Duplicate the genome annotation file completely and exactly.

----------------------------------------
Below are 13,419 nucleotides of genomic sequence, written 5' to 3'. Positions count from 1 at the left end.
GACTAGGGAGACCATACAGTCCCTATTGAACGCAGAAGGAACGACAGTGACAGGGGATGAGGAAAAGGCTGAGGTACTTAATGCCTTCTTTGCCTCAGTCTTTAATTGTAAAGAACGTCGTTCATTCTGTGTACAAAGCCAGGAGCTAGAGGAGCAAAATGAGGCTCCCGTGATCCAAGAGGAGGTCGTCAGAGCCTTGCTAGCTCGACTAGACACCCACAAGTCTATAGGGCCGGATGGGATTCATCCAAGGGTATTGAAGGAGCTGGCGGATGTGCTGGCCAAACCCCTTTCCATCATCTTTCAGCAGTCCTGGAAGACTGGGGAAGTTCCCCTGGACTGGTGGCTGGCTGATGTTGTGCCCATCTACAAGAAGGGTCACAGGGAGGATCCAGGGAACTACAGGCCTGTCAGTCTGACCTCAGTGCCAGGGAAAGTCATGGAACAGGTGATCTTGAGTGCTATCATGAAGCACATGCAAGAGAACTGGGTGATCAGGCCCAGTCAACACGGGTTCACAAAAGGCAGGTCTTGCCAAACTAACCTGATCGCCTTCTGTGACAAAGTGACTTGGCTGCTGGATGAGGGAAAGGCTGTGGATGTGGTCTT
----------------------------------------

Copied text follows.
Below are 13,419 nucleotides of genomic sequence, written 5' to 3'. Positions count from 1 at the left end.
GACTAGGGAGACCATACAGTCCCTATTGAACGCAGAAGGAACGACAGTGACAGGGGATGAGGAAAAGGCTGAGGTACTTAATGCCTTCTTTGCCTCAGTCTTTAATTGTAAAGAACGTCGTTCATTCTGTGTACAAAGCCAGGAGCTAGAGGAGCAAAATGAGGCTCCCGTGATCCAAGAGGAGGTCGTCAGAGCCTTGCTAGCTCGACTAGACACCCACAAGTCTATAGGGCCGGATGGGATTCATCCAAGGGTATTGAAGGAGCTGGCGGATGTGCTGGCCAAACCCCTTTCCATCATCTTTCAGCAGTCCTGGAAGACTGGGGAAGTTCCCCTGGACTGGTGGCTGGCTGATGTTGTGCCCATCTACAAGAAGGGTCACAGGGAGGATCCAGGGAACTACAGGCCTGTCAGTCTGACCTCAGTGCCAGGGAAAGTCATGGAACAGGTGATCTTGAGTGCTATCATGAAGCACATGCAAGAGAACTGGGTGATCAGGCCCAGTCAACACGGGTTCACAAAAGGCAGGTCTTGCCAAACTAACCTGATCGCCTTCTGTGACAAAGTGACTTGGCTGCTGGATGAGGGAAAGGCTGTGGATGTGGTCTT